Proctor : September 2018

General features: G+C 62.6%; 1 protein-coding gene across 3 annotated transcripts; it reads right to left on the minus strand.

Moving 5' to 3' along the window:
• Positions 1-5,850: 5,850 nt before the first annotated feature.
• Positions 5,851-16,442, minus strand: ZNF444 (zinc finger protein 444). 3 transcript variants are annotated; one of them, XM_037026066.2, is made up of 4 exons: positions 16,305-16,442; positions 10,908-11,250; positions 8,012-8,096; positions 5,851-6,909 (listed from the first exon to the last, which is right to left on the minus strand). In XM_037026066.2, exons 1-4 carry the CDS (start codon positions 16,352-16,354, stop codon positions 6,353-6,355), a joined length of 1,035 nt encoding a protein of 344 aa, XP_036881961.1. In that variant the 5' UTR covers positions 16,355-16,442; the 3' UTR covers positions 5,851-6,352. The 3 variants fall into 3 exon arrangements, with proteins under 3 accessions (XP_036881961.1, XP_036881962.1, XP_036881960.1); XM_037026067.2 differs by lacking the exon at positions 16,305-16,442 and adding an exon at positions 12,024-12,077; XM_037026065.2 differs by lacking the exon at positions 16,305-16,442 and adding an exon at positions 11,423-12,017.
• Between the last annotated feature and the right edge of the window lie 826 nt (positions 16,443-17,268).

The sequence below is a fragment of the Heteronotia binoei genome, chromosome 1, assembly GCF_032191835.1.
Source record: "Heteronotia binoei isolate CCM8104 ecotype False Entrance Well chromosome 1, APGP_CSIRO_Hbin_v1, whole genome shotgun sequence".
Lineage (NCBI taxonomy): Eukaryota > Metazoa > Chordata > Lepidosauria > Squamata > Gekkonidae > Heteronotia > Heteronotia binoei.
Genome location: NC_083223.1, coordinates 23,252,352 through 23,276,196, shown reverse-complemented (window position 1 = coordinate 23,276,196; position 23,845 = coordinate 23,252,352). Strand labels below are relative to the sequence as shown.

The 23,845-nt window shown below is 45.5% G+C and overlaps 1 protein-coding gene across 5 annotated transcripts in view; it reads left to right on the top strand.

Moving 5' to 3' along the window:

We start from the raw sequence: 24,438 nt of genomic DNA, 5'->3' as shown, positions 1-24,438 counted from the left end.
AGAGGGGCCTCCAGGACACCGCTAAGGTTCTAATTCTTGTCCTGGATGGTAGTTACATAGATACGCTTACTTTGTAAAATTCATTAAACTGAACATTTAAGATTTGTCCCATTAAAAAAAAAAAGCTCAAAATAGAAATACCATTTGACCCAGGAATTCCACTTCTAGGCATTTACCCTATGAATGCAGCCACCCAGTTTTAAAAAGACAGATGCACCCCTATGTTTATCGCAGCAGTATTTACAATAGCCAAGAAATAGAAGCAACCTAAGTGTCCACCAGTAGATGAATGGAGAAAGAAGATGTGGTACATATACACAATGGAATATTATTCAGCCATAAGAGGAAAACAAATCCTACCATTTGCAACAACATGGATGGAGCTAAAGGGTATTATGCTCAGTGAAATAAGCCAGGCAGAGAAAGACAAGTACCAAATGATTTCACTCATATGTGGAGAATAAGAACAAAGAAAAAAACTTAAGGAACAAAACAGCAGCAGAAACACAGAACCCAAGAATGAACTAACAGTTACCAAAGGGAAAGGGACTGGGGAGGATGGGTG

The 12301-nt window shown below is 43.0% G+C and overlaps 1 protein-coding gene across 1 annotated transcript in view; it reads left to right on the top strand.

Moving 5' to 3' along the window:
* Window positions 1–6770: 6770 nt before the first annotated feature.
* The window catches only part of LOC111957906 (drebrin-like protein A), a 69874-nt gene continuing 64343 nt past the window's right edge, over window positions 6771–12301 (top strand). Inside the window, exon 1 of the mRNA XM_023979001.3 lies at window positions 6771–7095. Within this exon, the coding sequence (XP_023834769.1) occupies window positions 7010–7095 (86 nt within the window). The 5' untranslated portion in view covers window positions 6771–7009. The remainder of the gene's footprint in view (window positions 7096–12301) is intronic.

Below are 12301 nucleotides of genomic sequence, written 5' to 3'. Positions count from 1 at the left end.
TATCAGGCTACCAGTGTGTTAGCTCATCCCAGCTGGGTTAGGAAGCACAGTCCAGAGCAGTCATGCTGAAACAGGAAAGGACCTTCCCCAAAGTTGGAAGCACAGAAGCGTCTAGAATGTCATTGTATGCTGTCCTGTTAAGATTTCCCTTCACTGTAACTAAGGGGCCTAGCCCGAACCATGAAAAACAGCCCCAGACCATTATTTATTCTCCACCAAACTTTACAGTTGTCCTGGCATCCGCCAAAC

17 PROCTOR | September 2018 Different, better. email@example.com schultzlaw.com.au Sunshine Coast 07 5406 7405 Brisbane 07 3121 3240 Gold Coast 07 5512 6149 Michael Callow Travis Schultz What can your client expect when you refer them to us? As a social justice law firm, we are focused on making a positive difference in people’s lives and want affordable legal services to be accessible to all. We do this by keeping our fees lower than the industry average and charge only on the government set Federal Court Scale. Because we want our clients to always get more, in the exceptional case when a cap on costs is to be applied, we cap our fees at only one third of the settlement, rather than apply the normal 50/50 rule. The best of both worlds – lower fees and experience Lower fees does not mean you have to compromise on expertise. Both Travis Schultz and Michael Callow are accredited specialists, each with over 25 years’ experience and provide a personal service everyone can access. Now that is different, better. • Cutting edge expertise, without the price tag. • Compensation and insurance experts. • No win, no pay. • No uplift fees. • No litigation lending for outlays and no interest charges. Arbitration Notes 1  QSC 87. 2  QCA 39. 3 Mango Boulevard Pty Ltd v Mio Art Pty Ltd  QCA 39, . 4 Ibid, . 5 Ibid, . 6 Ibid, . 7 Ibid, . 8 Ibid, . 9  VSC 163. 10  VSC 163, 16. 11 Commercial Arbitration Act 2013 (Qld) s34A(1)(a). 12 Commercial Arbitration Act 2013 (Qld) s34A(1)(b). 13 John Holland Pty Ltd v Adani Abbot Point Terminal Pty Ltd (No.2)  QSC 48. This article appears courtesy of the Queensland Law Society Alternative Dispute Resolution Committee. Russell Thirgood is a partner and Head of Arbitration at McCullough Robertson Lawyers. Erika Williams is a senior associate at McCullough Robertson Lawyers and a member of the committee. The authors would like to thank Tom Hannah, a graduate at McCullough Robertson Lawyers, for his assistance in the preparation of this article. Important notes For anyone looking to challenge an arbitral award, it is important to note that there are strictly limited circumstances in which the court will set aside an arbitral award under s34 or allow an appeal of an award under s34A of the Act. Australian courts have demonstrated that they will use their best endeavours to uphold arbitral awards. Parties bringing set aside applications or appeals should also consider the manner in which they present their applications to the court, bearing in mind that bringing a frivolous application or presenting an application in an oppressive manner could result in an indemnity costs order.13 Finally, since s34A of the Act came into effect, due to the requirement for parties to agree to a right to appeal on a question of law, you should consider whether it is in your client’s interest to agree to maintain this right. For example, if your client would like the benefit of a quick, efficient and confidential arbitration but the dispute is in relation to a high-value claim or your client has a strong case in law, it may serve your client to maintain a right of appeal on a question of law. In this case, you should consider drafting such an agreement into the arbitration clause. On the contrary, if your client would be best served by maintaining the final and binding nature of an arbitration award, you should be wary of any arbitration clause or agreement which includes an agreement to a right of appeal on a question of law.